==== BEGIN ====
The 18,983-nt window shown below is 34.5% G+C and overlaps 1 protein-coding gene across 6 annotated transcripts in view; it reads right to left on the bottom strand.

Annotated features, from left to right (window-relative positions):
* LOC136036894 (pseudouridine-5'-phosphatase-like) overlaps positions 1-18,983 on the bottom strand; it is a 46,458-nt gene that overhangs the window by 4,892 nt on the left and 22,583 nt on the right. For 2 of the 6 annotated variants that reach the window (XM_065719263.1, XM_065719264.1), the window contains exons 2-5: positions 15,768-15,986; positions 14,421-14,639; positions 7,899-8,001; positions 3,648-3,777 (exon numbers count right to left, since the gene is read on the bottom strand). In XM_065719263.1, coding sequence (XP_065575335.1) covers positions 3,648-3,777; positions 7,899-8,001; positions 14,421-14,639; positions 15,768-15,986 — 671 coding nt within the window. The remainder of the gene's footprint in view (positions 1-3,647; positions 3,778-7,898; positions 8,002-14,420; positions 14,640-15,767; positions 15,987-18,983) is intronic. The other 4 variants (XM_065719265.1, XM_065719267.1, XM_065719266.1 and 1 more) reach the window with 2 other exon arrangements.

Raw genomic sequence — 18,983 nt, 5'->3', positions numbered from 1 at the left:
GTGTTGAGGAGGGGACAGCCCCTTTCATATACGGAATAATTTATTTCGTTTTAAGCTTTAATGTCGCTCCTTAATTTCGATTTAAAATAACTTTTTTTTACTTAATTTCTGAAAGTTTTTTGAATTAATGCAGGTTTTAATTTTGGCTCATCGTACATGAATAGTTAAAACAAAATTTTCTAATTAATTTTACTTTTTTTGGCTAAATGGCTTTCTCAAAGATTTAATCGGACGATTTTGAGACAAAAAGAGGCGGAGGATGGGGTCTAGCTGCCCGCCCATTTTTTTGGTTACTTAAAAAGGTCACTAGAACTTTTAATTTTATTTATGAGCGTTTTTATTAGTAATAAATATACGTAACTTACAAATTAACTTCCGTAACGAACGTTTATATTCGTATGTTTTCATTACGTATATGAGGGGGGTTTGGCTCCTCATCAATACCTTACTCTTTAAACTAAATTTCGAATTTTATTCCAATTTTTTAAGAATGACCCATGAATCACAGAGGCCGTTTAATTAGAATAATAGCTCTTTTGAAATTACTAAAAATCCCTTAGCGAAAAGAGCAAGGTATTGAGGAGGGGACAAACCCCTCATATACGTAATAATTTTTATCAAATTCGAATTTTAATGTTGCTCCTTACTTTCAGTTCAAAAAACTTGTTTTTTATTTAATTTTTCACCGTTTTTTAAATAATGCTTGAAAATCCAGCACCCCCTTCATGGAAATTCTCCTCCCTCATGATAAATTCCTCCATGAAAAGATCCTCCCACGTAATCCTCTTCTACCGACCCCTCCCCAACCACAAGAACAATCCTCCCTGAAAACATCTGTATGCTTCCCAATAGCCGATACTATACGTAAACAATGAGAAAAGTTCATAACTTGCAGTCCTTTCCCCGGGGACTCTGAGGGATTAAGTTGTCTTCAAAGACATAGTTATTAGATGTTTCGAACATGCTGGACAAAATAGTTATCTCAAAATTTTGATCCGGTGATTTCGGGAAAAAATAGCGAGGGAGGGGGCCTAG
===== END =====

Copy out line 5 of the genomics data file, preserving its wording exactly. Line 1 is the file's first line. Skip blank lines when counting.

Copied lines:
GTGTTGAGGAGGGGACAGCCCCTTTCATATACGGAATAATTTATTTCGTTTTAAGCTTTAATGTCGCTCCTTAATTTCGATTTAAAATAACTTTTTTTTACTTAATTTCTGAAAGTTTTTTGAATTAATGCAGGTTTTAATTTTGGCTCATCGTACATGAATAGTTAAAACAAAATTTTCTAATTAATTTTACTTTTTTTGGCTAAATGGCTTTCTCAAAGATTTAATCGGACGATTTTGAGACAAAAAGAGGCGGAGGATGGGGTCTAGCTGCCCGCCCATTTTTTTGGTTACTTAAAAAGGTCACTAGAACTTTTAATTTTATTTATGAGCGTTTTTATTAGTAATAAATATACGTAACTTACAAATTAACTTCCGTAACGAACGTTTATATTCGTATGTTTTCATTACGTATATGAGGGGGGTTTGGCTCCTCATCAATACCTTACTCTTTAAACTAAATTTCGAATTTTATTCCAATTTTTTAAGAATGACCCATGAATCACAGAGGCCGTTTAATTAGAATAATAGCTCTTTTGAAATTACTAAAAATCCCTTAGCGAAAAGAGCAAGGTATTGAGGAGGGGACAAACCCCTCATATACGTAATAATTTTTATCAAATTCGAATTTTAATGTTGCTCCTTACTTTCAGTTCAAAAAACTTGTTTTTTATTTAATTTTTCACCGTTTTTTAAATAATGCTTGAAAATCCAGCACCCCCTTCATGGAAATTCTCCTCCCTCATGATAAATTCCTCCATGAAAAGATCCTCCCACGTAATCCTCTTCTACCGACCCCTCCCCAACCACAAGAACAATCCTCCCTGAAAACATCTGTATGCTTCCCAATAGCCGATACTATACGTAAACAATGAGAAAAGTTCATAACTTGCAGTCCTTTCCCCGGGGACTCTGAGGGATTAAGTTGTCTTCAAAGACATAGTTATTAGATGTTTCGAACATGCTGGACAAAATAGTTATCTCAAAATTTTGATCCGGTGATTTCGGGAAAAAATAGCGAGGGAGGGGGCCTAG